Since it is Mental Health Awareness Month, it is always important to shed light on these issues because these conversations need to be presented on-screen. Media has a wide reach, no matter what form it takes, and it is important that it connects with people. Whether it is because of diversity in its cast or social issues, these stories are important in order for everyone to feel seen. Matsui and Horn are both on the same page when it comes to representation in the media, “I think you realize once you start talking about it, or see what you might be doing, that it might be reflected back to you in the content that you’re consuming, you feel a little less alone.” Horn went on to say that she even started going to therapy and that working on this project allowed her to explore her own mind, while diving into the character of Tara.
The reason why diverse stories matter is because everyone can be going through something different. In one way or another, someone is struggling in their own way and it would benefit them, if there was an atmosphere to help them through. When making Ghost BFF it was important for Matsui to be inclusive and have a diverse cast. The industry has definitely shifted and as Horn put it, diversity is hot right now, which can also be a long-term issue. Matsui and Horn are both weary about what the future holds for the industry but they see the shift as a positive change,
“I used to feel so little and meek and just be thankful that I got the job. That’s how I used to feel. But now with all of these initiatives, I feel a bit more confident to say things and yes there’s a shift, and it’s amazing to see and I guess I feel like I’m a part of it in terms, on the Indigenous side of filmmaking and television and it’s exciting. But again there’s this underlining thing.”
– Kaniehtiio Horn, Ghost BFF
Matsui and Horn remain hopeful moving forward because there are still so many stories left to tell. And the push to have different stories in the Canadian film industry will always be relevant,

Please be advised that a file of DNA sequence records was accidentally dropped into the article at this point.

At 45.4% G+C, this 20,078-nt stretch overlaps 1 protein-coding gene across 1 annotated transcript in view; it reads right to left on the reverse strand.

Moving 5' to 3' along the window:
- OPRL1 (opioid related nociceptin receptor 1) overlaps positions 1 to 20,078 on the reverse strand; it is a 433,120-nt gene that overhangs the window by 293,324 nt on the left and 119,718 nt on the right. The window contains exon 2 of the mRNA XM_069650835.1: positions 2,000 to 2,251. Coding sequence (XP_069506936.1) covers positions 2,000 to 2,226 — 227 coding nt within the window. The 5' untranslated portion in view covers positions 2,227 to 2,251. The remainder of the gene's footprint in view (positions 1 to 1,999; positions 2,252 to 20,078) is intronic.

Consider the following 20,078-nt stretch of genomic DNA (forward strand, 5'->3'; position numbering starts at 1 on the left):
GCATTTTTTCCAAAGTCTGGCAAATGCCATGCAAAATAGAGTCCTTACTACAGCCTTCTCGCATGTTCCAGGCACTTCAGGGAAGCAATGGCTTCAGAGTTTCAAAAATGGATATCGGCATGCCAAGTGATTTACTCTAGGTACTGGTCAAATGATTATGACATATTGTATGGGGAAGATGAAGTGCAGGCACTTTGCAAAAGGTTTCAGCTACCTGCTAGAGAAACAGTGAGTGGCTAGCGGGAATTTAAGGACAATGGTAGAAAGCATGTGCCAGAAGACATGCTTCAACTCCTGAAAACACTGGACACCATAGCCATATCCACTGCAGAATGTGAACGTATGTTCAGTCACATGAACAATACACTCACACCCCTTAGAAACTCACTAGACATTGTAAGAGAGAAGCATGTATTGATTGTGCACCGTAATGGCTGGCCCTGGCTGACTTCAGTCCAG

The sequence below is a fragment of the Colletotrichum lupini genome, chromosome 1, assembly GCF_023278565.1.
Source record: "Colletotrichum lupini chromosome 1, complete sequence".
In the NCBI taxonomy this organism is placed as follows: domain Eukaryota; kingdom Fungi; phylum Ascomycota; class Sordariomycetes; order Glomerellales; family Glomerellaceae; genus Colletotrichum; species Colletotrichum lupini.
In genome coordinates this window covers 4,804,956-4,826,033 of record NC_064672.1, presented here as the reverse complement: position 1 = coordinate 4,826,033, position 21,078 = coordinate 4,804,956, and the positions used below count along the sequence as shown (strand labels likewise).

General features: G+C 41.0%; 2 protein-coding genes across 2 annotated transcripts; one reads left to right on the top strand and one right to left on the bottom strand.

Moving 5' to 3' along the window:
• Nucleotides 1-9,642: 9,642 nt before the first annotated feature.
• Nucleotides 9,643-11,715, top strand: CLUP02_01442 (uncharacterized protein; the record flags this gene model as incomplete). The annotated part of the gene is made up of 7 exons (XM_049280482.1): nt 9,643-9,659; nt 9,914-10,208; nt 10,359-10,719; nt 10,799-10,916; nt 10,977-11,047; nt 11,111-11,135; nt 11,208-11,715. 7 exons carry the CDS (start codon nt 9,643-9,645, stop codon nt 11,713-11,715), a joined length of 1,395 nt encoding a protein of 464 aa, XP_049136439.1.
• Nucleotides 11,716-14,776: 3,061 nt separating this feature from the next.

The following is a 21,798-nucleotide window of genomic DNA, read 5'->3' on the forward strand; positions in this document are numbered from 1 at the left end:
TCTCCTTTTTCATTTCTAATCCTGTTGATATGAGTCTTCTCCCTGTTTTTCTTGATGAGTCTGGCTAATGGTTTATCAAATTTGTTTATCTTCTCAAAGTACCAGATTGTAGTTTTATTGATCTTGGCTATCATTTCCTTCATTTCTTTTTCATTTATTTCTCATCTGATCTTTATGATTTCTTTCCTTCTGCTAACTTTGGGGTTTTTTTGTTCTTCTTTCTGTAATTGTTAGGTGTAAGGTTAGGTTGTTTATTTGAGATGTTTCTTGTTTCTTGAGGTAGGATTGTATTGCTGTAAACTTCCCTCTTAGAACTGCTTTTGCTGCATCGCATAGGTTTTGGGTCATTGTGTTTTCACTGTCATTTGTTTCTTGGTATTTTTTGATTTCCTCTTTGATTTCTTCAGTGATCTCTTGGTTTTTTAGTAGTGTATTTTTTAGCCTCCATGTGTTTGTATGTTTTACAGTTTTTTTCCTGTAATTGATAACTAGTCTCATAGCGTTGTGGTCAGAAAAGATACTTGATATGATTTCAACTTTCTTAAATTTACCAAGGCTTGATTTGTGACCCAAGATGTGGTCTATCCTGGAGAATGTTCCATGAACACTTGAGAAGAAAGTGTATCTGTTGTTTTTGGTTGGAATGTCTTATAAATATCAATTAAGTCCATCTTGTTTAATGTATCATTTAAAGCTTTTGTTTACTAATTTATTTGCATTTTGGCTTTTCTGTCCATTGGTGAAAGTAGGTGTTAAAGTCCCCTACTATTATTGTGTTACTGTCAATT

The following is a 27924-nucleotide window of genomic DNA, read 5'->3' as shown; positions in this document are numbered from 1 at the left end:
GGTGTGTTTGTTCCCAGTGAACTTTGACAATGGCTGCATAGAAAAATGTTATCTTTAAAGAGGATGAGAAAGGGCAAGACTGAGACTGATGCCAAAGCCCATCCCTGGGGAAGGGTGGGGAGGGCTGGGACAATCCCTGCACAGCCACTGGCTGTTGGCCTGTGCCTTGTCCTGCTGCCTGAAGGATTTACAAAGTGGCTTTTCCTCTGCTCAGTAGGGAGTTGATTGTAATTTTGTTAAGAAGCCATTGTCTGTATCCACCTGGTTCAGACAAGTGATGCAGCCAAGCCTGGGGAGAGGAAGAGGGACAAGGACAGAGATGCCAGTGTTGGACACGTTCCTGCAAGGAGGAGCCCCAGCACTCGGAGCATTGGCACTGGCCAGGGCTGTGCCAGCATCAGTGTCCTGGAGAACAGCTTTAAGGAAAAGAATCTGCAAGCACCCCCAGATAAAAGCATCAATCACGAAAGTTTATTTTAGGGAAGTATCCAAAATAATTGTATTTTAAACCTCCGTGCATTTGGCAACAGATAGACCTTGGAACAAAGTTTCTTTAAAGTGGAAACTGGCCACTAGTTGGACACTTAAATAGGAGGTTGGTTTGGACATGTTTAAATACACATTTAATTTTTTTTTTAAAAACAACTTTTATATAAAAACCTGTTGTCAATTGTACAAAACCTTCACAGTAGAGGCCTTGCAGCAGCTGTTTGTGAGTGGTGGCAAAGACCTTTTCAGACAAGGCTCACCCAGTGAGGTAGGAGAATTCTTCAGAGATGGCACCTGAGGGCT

“My Japanese family has been here since the 1800s that’s a lot longer than a lot of white people who have been here and yet I’m always asked ‘Where do you come from?’ Why is that question even being asked to me when I’m from here? I think part of it is that we are not represented in the media, people have this really narrow version of what a Canadian looks like.”
– Vanessa Matsui, Ghost BFF
The most important thing that Matsui wants audiences to takeaway from this series is that hopefully people will feel a little less alone. That if you are going through a rough time, this show will bring you some laughter. Matsui went on to say, “If you are a young woman, or woman of colour and you might not fit into the perfect casting, I hope this inspires people to create their own work, especially young women.” Horn and Matsui have put so much of themselves in Ghost BFF and you can see the love for their characters on-screen.
Matsui is slated to make her directorial feature film debut very soon and she is currently working on the show Hot Zone. Horn has also been busy with guest starring on an American television show called, Reservation Dogs and will be turning her podcast, Coffee With My Ma, into an animated series!
If you want to check out Ghost BFF the first two seasons are online. And if you want to cheer them on during the Canadian Screen Awards it will be streaming live on academy.ca from May 17th – 20th.